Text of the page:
The Importance of Breathing in this Modern World
Written by: Dr. Hoon C Kim, Acupuncturist and Human Touch Wellness Council Member
Image by: Henri Pham
No matter how much I emphasize the importance of breathing, it won’t be enough. Breathing is the base of our bodily engine system and enables us to live. Therefore, most people think they know how to breathe and it is then easily neglected, but here I want you to know of the right way of breathing, and the benefit of it.
In Chinese, the air is called kong qi – which is a spatial energy or energy from the space. Ancient Chinese must have known the importance of breathing; breathing is absorbing the vital energy from the universe.
There are plenty of books and articles of lower chakra, or Dan Tian breathing in Indian yogic practice and qigong; both put an enormous emphasis on abdominal breathing, or deep breathing.
Look at a baby or your dogs. How do they breathe? They breathe deep and comfortable with stomach region, and it seems so natural and easy.
Then why do most people forget this breathing, which we once all did?
As we grow old with stresses - anger, frustration, fear or anxiety- we became a shallow chest breather because of fight-or-flight response, which depends on chest breathing for quick, short bursts of oxygen. Eventually the body gets used to this shallow breathing.
What is this stress?
This type of stress is an animal instinct of fight or flight response, and acts as a self-defense system.
Under this type of stress, your body will need more energy so that heart beats will become faster and your breathing also will become faster and shorter to supply more blood to the muscles of limbs, and not the brain and digestive system. Therefore this stress can cause you to have headaches, stomachaches, muscle pain, sleep disorders, fatigue and so on.
So now imagine you have a body that perceives itself to be in stress all the time… your body will need that short breathing and sometime later your body will keep that breathing pattern, and this activates the body’s stress response system unnecessarily, emitting stress-related hormones.
How to evaluate your stress level:
1. Your head feels heavy and cloudy, and you get tired frequently
2. You get dizzy frequently
3. You have stiffness and pain in the neck
4. Your tongue has more white coating on it than usual
5. You have indigestion such as bloating, gas, belching and so on
6. Shoulders feel heavy, and you have tension with upper back and knee pain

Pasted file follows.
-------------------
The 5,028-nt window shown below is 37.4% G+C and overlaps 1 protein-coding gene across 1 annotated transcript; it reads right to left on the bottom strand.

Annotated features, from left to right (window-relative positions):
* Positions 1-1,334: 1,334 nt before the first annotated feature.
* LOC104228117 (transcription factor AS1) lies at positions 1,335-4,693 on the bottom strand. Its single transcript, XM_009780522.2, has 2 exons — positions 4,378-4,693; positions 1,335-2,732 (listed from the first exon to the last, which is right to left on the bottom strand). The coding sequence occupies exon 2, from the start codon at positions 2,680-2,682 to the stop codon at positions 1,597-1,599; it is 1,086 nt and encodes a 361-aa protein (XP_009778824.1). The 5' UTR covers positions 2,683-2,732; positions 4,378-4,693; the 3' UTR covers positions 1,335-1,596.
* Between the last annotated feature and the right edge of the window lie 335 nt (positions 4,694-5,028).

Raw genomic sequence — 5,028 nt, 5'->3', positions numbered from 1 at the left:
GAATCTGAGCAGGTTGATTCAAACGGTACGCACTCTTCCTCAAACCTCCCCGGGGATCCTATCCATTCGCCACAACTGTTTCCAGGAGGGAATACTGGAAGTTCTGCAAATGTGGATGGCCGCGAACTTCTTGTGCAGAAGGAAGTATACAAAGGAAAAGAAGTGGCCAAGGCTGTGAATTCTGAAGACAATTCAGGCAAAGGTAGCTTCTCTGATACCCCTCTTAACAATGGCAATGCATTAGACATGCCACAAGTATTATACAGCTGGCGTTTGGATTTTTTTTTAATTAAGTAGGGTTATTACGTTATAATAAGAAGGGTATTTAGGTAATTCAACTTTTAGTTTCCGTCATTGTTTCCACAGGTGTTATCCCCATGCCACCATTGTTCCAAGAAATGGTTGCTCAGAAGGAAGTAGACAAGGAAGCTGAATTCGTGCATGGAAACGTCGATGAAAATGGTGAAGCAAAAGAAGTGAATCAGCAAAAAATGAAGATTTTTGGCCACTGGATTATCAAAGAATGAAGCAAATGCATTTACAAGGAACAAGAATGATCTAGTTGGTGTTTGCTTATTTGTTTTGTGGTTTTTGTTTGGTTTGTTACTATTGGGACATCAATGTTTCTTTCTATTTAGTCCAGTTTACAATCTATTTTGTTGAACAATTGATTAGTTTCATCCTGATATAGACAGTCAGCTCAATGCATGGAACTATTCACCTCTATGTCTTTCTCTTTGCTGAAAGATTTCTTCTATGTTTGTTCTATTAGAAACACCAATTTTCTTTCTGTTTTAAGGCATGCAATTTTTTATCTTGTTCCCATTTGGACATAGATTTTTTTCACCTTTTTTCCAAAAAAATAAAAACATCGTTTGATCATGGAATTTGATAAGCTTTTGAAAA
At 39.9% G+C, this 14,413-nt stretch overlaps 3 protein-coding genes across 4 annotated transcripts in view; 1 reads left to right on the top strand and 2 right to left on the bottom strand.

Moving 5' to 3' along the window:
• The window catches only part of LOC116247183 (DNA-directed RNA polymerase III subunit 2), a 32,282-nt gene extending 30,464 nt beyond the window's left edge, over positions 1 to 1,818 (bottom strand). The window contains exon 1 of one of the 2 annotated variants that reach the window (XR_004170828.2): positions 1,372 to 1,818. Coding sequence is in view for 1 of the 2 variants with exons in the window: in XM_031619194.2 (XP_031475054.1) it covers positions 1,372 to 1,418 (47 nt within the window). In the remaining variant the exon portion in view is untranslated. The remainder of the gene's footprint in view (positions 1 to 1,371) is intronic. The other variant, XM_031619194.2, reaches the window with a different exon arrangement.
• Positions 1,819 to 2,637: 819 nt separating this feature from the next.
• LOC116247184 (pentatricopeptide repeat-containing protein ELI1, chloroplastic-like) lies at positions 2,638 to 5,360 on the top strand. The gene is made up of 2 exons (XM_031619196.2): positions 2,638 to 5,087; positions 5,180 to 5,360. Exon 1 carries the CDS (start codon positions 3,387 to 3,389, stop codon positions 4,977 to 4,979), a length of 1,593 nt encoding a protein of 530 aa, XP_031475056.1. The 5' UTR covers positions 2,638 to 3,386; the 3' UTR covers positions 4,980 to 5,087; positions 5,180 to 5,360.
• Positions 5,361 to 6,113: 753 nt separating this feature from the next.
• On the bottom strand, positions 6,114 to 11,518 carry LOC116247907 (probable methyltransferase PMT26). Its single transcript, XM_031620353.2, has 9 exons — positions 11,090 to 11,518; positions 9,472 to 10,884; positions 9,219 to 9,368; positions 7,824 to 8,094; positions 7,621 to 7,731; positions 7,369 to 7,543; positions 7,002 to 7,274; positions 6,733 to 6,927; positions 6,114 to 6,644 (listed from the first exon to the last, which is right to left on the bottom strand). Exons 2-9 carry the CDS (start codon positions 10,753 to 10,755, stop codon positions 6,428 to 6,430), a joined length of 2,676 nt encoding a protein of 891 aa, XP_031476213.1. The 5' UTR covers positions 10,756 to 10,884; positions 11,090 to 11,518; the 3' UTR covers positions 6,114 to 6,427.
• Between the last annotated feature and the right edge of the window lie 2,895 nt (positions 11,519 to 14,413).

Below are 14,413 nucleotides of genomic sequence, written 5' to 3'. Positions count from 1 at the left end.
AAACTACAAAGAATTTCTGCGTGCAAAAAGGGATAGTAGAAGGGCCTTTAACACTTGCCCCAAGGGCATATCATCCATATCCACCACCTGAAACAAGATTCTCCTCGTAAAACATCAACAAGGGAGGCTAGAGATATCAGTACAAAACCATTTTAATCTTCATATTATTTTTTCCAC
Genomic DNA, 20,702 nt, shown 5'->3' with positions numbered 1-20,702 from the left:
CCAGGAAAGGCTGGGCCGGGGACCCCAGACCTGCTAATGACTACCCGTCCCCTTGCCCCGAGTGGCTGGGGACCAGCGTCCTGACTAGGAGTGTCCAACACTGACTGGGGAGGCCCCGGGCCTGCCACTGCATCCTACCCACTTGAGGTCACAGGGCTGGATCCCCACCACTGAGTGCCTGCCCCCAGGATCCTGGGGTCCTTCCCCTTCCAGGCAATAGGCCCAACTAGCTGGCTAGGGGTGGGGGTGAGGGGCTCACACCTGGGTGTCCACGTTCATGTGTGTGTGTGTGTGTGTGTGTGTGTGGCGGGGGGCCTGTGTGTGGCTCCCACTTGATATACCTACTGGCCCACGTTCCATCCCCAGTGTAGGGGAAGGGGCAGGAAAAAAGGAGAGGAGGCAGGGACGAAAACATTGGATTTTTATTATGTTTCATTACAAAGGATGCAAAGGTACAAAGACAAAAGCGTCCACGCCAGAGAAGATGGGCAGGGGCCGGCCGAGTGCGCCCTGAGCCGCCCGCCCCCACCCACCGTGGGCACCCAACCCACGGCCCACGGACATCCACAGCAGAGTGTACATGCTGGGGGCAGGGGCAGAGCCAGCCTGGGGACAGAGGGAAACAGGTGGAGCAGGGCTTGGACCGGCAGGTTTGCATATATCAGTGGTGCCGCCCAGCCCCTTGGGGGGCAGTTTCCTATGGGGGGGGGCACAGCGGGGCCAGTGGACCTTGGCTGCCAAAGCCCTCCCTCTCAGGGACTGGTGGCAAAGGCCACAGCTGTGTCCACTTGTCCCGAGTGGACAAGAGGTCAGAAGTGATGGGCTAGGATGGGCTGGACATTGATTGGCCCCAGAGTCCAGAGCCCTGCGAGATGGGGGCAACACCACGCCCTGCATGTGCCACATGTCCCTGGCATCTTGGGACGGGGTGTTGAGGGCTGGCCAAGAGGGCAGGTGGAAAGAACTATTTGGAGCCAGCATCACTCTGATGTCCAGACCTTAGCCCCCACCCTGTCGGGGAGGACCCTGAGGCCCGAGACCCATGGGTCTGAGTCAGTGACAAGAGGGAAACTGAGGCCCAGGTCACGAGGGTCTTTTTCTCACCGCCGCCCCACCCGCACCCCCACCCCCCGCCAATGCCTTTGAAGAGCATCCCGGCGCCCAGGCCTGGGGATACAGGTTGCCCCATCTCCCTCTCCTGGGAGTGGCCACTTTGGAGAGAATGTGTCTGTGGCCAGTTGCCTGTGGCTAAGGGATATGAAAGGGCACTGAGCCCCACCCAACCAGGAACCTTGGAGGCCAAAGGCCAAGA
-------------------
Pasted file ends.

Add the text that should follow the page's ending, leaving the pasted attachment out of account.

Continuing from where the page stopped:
7. When you get up in the morning, you still feel tired and heavy so your day starts sluggish
8. It is hard to focus on the work
9. It is hard to fall asleep
10. You have heart palpitations and cold extremities
11. You tend to avoid social meetings and a crowd of people
Serious: 7+ (Necessitates a change in your lifestyle)
How to remove stress by changing your breathing pattern:
1. First take two-three deep breaths, exhaling fully through the mouth. Then slowly breathe in while expanding your lower abdomen to the count of 4. Then slowly breathe out while contracting your lower abdomen to the count of 4. Focus on breathing rhythmically and try not to move your chest.
2. Inhale through your nose to a count of 4 and exhale either through your mouth or the nose to a count of 4 and then pause for a count of 2.
As you become more comfortable with this breathing, you can increase the length of time of inhalation, exhalation and the pauses between them.
Practice this breathing for 10-15 minutes twice a day in the morning after you wake up, and in the evening before you go to bed and also at any time during the day (except immediately after meals). Though simple, if practiced regularly, this exercise can greatly benefit the health of your mind and body.
Bernadette Johnson, Director of the Integrative Medicine Program at Greenwich hospital, also offers these four easy steps to break the stress cycle:
1. Stop what you’re doing.
2. Breathe using your stomach (abdominal breathing) for a few deep breaths, allowing your gut to expand with air. Do not breathe using the chest, which most of us do normally. Count 1 to 4 while inhaling, then count down from 4 to 1. You should inhale through the nose and exhale from the mouth, but you can do whatever is comfortable.
3. Think about the cause of your stress, deliberating its importance in the scheme of things. For example, a computer crashes and you get angry. Clearly, seething won’t change or resolve the situation.
4. Rectify the problem with a viable solution.